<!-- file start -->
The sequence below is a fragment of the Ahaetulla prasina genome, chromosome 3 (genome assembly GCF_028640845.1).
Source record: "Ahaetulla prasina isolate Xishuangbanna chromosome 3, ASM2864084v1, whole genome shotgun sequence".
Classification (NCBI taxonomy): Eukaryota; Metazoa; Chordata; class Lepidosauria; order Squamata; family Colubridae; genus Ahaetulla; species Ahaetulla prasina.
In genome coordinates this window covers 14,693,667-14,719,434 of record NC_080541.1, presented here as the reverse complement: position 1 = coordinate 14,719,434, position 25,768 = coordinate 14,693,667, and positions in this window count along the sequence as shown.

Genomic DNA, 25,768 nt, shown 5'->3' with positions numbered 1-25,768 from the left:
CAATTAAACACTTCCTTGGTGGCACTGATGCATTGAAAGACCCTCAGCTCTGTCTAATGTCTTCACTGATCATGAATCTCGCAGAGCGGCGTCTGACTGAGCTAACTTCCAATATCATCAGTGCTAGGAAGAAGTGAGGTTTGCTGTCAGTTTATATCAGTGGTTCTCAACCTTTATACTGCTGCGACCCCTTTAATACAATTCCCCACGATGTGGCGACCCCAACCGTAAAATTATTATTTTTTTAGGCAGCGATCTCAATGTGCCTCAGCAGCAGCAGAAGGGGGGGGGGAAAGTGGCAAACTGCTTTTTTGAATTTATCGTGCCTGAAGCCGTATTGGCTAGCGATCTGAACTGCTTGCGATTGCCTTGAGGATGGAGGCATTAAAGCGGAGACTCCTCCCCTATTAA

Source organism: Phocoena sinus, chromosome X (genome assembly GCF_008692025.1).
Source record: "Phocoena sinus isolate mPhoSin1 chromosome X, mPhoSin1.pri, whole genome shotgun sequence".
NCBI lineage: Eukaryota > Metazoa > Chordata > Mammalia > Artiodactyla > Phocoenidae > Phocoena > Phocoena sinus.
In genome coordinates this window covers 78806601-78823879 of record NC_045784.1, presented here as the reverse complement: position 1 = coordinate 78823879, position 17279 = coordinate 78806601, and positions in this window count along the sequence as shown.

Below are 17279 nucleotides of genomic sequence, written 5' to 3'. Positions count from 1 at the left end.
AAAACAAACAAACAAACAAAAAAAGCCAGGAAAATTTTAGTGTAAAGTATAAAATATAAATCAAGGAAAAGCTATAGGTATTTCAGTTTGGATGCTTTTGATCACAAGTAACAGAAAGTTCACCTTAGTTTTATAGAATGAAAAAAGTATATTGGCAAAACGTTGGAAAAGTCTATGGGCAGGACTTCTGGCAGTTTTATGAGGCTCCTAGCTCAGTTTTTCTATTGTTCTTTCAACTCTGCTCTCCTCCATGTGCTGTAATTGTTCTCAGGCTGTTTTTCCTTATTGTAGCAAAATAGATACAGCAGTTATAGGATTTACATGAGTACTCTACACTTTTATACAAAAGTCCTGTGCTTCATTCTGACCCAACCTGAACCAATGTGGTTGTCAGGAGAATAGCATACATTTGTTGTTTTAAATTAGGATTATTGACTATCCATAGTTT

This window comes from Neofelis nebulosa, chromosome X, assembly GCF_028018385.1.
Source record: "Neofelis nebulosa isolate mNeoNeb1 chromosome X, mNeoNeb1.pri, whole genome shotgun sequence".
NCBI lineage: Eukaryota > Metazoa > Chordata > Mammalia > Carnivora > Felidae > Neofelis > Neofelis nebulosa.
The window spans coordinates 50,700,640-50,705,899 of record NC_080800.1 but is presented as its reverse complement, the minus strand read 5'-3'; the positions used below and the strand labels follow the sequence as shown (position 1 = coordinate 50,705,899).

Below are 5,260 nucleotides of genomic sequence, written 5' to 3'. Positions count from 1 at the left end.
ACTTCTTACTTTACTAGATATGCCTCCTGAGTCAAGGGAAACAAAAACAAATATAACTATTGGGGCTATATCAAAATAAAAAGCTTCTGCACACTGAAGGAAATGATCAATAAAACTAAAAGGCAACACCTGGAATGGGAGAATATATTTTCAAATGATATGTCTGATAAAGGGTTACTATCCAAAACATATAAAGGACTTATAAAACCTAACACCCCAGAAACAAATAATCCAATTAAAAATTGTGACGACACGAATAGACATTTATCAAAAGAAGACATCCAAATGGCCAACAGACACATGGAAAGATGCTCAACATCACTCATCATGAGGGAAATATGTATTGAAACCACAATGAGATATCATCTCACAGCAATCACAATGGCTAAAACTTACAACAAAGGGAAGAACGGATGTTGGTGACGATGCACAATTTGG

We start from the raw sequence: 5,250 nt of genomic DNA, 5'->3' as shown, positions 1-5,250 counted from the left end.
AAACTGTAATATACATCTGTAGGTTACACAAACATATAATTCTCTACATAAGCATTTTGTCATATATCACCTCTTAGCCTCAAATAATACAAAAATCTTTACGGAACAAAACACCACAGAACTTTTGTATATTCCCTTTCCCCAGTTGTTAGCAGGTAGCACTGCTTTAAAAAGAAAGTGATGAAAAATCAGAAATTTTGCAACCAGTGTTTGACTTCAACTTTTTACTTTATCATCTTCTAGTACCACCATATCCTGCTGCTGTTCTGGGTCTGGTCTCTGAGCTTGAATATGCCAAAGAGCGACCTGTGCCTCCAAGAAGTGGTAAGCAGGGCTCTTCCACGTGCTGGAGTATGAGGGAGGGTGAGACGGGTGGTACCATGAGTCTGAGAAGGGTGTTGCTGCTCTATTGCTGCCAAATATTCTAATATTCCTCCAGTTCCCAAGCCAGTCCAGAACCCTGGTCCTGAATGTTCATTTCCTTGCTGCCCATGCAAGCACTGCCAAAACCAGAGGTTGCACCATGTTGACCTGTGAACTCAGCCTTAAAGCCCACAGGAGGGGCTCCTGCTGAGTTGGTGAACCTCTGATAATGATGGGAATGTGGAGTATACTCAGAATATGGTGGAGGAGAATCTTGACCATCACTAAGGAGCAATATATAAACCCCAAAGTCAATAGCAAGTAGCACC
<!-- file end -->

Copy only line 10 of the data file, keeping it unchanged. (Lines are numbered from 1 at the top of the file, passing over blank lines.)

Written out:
In genome coordinates this window covers 78806601-78823879 of record NC_045784.1, presented here as the reverse complement: position 1 = coordinate 78823879, position 17279 = coordinate 78806601, and positions in this window count along the sequence as shown.